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Financial Detractions and Saving for the Frivolous


As I sit in a coffee shop, and take in the millennials around me, I see one very common theme – they’ve got a lot of stuff. Surrounded by smart-phones, laptops, designer handbags and freshly done nails… all while sipping on $6 dollar coffees. My setting for the day inspired me to poke around the internet and learn about the financial fate of millennials. The studies are contradictory. Some studies claim millennials are the ‘financially illiterate’ generation, destined to work until our expiration. While others believe we’re one step ahead of our parents and are preparing for retirement at faster rates then they did. I think both are true, on a case by case basis.

In spite of an improving job market, many millennials are struggling to find professional jobs.  Higher education isn’t what it used to be. With steep tuition fees, and a tough job market, more debt now means more risk. As a 25 year old who has defeated the battle against the never ending credit card bill (thanks interest rates), the words risk and debt now terrify me.

My father: a blue collar labourer, my mother: a stay at home mom, penny pinched every cent they could to ensure my brother and I would avoid the financial struggles many millennials face today. The result of their example: I came out of school $12,000 in debt. Not from educational costs, but debt accumulated from distractions. One would assume the influence of my parents careful spending, and financial success would have saved me from making financial mistakes. It didn’t. And this is why.

Through the magic of advertising, social media, and our peers we are constantly bombarded with the hottest new trend. Spending can feel like a drug. It gives instant gratification and when indulged in, can leave a nasty hangover. We are the next big wave of consumers. All around us are the newest hard to resist gadgets, over-priced data packages, and utter convenience dangling in our faces. With these distractions all around, it’s all to easy to gather at minimum, some debt from wants rather than needs. We live in a world of financial distractions, a world where plastic money is invisible money, and incentives are used as tactics to loop you into poor financial decisions. Don’t pay for one year. Zero-percent financing. No interest. No money down. Does that sound familiar? Those are tactics.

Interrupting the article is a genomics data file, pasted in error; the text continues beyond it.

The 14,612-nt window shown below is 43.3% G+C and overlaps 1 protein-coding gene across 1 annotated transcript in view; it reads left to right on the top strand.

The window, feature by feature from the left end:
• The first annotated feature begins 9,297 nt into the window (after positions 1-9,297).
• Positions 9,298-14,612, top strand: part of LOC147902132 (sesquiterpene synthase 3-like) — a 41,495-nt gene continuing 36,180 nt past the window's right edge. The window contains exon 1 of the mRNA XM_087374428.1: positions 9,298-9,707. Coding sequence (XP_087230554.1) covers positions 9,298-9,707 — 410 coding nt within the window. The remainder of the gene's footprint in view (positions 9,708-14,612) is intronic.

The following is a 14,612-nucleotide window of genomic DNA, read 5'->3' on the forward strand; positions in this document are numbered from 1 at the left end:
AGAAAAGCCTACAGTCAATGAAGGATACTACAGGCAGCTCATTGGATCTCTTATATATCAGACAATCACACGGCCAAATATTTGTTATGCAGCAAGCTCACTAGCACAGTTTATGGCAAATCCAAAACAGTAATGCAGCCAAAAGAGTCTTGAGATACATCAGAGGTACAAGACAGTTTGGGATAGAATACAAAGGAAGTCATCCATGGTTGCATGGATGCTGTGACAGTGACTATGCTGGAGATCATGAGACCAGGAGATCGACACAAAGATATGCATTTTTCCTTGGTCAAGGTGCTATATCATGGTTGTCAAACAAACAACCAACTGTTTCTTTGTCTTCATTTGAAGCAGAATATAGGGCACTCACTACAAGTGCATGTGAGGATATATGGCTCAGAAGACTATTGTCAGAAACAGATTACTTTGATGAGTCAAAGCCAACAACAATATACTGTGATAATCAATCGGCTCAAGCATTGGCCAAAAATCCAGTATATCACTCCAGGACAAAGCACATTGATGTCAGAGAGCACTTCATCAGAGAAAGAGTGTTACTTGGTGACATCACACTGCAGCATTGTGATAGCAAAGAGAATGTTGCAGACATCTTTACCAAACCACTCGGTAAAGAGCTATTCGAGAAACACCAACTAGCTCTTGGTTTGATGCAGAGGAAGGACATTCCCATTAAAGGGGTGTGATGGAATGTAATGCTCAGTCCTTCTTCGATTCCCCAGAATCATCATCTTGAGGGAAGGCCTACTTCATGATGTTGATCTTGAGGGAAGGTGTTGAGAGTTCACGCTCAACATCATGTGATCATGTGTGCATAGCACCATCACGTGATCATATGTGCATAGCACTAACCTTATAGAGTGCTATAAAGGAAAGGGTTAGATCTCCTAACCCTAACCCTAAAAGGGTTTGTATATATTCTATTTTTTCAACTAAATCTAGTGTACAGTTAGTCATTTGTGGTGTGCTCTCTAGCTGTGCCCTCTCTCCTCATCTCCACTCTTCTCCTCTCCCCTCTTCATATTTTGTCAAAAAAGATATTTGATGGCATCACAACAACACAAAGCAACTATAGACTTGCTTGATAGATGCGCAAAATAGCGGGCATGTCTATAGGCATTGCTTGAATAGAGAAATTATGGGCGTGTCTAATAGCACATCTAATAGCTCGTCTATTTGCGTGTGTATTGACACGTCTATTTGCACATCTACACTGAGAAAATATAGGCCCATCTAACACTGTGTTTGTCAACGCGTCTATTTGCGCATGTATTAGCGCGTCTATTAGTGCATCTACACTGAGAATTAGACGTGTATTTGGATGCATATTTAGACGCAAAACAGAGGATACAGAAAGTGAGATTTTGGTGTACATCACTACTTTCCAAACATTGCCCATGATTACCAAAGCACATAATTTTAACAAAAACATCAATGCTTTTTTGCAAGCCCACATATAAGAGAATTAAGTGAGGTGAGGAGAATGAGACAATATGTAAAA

Like many, university was the first time I ever had to manage my own money. Come frosh week (that’s what us Canadians refer to the first week of school), the halls are lined with vendors, displays, giveaways, and good ol’ tactics. “Excuse me miss, would you like a free t-shirt? Just sign up here for this credit card.” With the expectation to cut that card up when it came in the mail, the reality of being a starving student, and not having what-I-wanted when-I-wanted set in, and that free t-shirt ended up costing me over 2 grand.

With these financial distractions, and our reputation for being entitled, it’s all too easy for millennials to become the target of these common consumer tactics. It’s not always easy to choose disciple over distraction, especially when distraction is so shiny, and so in trend this season.

My point: as much as we’ve become the punchline of generations before us, we are a wise generation. We’ve been born into a world of temptation and convenience. Many of us are thrown into a pool of debt accumulated from school costs, and then add financial distractions around us. It’s enough to make us drown. If you don’t want to drown, you’ll have to do what we entitled millennials hate…. sacrifice.

Instant gratification is the worst gratification when it comes to money. We have the ability to set the bar for ourselves, spend wisely and plan for a rich future. Set goals for yourself. Don’t be afraid to make a meal at home, pre-drink before the bar, buy the Coach instead of the Marc Jacobs. You’ll be okay. And hey, I love that you drive an 85 civic. It’s classic, compact and great on fuel!

Maybe I’m writing this because after being in debt, battling debt, and now fearing debt, I don’t have it in me to buy fancy bags, and top-notch gadgets, and yes, I envy you and you’re lack of fear. But maybe, it’s because I want my mistakes as a young millennial to inspire you. It taught me a huge lesson, and potentially saved my future financial success. Don’t doubt it. I still slip up every once and awhile and spoil myself. But, if it’s poor timing. I do it with guilt.

As I end, I leave you with this thought: it’s not being cheap, it’s being careful.

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2 Responses

  1. Great article! It is so true that we’re always so tempted, I myself have that immediate gratification but the next day feel so guilty I usually end up returning large impulse buys. There will always be opportunity for that in the future!

    1. I’m so glad you liked it! I think many of us feel that way. When I didn’t have a lot of money saved, I found it was almost easier to spend because I wasn’t taking away from anything. Once you see the money building in your account, for me at least, it becomes more difficult to spend that hard earned cash.


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